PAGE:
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Unformatted text preview: About the Poet An intimidating perfectionist wedded to compassionate humanism, Randall Jarrell (pronounced juh rehl) combined the talents of author, translator, and strident critic. Like poet-critic T. S. Eliot, he earned the respect of his elders, including poets John Crowe Ransom, Allen Tate, and Marianne Moore. Essentially shy and soft-spoken before an audience, he gained a reputation for impassioned public readings, zippy sports cars, delight in fairy tales, and fierce public debates on the status of modern poetry, including that of Allen Ginsberg and the Beat generation. Jarrell maintained his Tennessee mountaineer's decorum and naïveté by refusing alcohol, tobacco, gossip, and racy talk. He was born on May 6, 1914, in Nashville and spent his childhood in Hollywood, California. After the divorce of his parents, he returned to his hometown at age 12 to live Hollywood, California....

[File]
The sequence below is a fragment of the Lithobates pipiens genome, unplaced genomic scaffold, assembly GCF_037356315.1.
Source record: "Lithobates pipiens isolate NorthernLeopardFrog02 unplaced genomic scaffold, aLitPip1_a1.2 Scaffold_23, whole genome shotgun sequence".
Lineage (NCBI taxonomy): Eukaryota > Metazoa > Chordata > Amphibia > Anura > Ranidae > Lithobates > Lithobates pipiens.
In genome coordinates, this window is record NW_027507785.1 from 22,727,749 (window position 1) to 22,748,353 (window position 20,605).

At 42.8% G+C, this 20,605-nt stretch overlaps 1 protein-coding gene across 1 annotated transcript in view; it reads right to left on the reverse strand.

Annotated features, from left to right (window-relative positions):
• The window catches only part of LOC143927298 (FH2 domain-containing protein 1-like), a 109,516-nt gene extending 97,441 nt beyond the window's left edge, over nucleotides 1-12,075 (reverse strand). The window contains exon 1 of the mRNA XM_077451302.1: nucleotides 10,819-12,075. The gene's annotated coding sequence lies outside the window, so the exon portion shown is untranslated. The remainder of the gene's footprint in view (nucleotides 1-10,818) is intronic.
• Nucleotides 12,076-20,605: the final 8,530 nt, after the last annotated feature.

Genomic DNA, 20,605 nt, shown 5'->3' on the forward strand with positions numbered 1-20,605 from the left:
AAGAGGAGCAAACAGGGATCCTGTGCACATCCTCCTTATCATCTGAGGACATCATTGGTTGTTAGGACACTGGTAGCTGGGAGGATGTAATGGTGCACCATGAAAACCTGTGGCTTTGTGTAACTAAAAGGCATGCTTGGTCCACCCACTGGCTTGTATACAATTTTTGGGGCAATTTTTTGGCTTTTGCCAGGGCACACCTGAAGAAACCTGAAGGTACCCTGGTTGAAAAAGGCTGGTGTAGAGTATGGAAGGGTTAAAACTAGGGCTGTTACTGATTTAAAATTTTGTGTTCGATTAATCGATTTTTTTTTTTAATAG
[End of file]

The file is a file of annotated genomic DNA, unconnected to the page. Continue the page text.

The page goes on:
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- Fall '08
- Robert Penn Warren, John Crowe Ransom, Randall Jarrell